Contact Us Site Map Back to Home Page
Next deadline is March 6, 2008 by 4:00 p.m.   Details »

CIFVF
666 Kirkwood Ave., Suite 203
Ottawa, ON K1Z 5X9

Eligibility Criteria »
Read the CIFVF's Mission and its eligibility and selection criteria for funding film and video projects.

Guide - Development »
Before investing time and resources preparing an application, you should ensure that you and your project meet the Fund’s eligibility criteria. To this end, you should begin by reading the CIFVF’s Eligibility and Selection Criteria for Film and Video Applications.

Guide - Production & Post Production » provides advice on how to complete an application for development or production or post-production financing.

The CIFVF gratefully acknowledges the financial participation of the Department of Canadian Heritage.

Le Fonds reconnait L'appui financier du gouvernement du Canada par l'entremise du ministère du Patrimoine canadien.
Website design and development.

SYNCHRONIZATION AND MASTER USE MUSIC LICENCES
Music Synchronisation Licence (PDF) | Music Master Use Licence (PDF)

Introduction

All music in film and video productions contain two sets of right: copyright in the composition, and copyright in the recording.

In a film or video production, music can come from one of three sources:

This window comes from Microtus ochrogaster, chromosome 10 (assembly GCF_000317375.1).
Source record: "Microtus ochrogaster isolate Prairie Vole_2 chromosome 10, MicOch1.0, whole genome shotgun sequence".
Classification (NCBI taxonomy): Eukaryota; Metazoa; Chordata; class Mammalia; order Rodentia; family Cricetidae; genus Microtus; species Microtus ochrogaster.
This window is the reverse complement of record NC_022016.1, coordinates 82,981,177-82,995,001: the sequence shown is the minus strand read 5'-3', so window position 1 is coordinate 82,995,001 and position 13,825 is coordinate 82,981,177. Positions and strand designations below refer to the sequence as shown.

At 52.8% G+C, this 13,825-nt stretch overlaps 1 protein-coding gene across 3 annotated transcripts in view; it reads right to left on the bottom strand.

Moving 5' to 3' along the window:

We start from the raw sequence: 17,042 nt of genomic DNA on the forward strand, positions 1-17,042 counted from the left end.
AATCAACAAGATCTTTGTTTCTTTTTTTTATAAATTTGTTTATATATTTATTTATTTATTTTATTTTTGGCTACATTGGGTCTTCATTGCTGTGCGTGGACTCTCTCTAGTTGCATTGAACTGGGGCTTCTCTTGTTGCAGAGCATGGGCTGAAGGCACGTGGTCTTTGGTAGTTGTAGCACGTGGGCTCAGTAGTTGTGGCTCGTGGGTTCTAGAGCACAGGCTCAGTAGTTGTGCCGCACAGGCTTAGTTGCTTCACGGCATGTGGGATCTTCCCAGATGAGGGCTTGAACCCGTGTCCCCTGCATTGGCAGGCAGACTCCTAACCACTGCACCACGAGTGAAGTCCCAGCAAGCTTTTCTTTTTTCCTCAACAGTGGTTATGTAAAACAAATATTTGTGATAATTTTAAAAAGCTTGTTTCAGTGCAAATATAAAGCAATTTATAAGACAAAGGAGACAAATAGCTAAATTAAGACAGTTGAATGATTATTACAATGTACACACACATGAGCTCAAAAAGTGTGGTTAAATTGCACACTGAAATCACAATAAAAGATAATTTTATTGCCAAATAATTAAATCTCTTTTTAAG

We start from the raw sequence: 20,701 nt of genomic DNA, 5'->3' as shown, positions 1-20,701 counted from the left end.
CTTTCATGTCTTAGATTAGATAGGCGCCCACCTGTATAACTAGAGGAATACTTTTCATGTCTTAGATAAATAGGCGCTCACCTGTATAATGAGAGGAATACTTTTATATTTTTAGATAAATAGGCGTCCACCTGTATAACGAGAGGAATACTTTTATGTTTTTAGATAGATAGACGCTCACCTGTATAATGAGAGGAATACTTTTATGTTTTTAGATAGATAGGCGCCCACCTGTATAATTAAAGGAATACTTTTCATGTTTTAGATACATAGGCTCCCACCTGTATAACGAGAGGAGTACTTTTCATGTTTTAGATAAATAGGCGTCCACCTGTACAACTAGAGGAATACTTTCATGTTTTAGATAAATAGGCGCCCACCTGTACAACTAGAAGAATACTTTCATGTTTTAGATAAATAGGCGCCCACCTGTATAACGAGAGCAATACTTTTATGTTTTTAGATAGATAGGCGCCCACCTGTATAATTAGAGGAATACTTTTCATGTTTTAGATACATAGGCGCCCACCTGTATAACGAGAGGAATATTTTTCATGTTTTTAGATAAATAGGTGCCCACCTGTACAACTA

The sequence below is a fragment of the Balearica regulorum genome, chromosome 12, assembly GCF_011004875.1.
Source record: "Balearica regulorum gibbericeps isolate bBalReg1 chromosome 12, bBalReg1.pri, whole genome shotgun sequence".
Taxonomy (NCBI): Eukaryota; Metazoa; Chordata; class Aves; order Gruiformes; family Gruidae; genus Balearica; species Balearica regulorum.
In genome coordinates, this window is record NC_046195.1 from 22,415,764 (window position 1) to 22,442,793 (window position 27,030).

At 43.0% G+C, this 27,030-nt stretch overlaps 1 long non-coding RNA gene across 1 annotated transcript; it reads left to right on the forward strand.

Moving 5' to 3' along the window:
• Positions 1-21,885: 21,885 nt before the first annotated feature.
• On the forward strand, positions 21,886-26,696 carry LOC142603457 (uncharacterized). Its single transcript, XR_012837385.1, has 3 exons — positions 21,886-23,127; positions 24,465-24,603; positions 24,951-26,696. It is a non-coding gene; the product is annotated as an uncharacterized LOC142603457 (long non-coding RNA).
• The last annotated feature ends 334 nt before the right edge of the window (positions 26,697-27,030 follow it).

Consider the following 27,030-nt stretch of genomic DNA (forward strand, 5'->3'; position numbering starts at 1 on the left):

• original music composed specifically for the production;
  • existing music in the public domain; or
  • existing music that is not in the public domain.
In each case you will need to ensure that you have acquired the right to use both the composition and the recording.

If you commission original music, you will need to enter into an agreement with the composer in order to obtain the right to use the composition, and deal memos with each of the musicians in order to obtain the right to use the recording.

If you choose to use existing music, you will need to determine whether the composition is in the public domain (in other words, the term of copyright has expired), or whether copyright in the composition is still in effect. If the composition is in the public domain (e.g. a Mozart concerto) you may use the composition without obtaining a license. However, you will still need to obtain the right to use the recording.

If the existing music is not in the public domain, you will need to obtain the right to use both the composition and the recording. This is usually done through two different licenses: a synchronization license for the right to use the composition, and a master use license for the right to use the recording (also called the ‘master recording’).

Synchronization and related rights must be obtained from the copyright owner of the composition – in many cases this will be a music publisher who may also have entered into an agency agreement with organizations such as the Canadian Musical Reproduction Rights Agency (CMRRA) or the Society of Composers, Authors and Music Publishers of Canada (SOCAN) to negotiate such rights on the organization’s behalf.

Master use and related rights must be obtained from the copyright owner of the music recording. The rights to use the recording are often owned by a recording company as opposed to the music publisher or the performer.

On occasion, both the composition and the recording may be owned by the artist or a single owner. In such cases both the synchronization and master use licences can be obtained under the same agreement, provided that the agreement specifically grants the production company a license to use both the composition and the recording.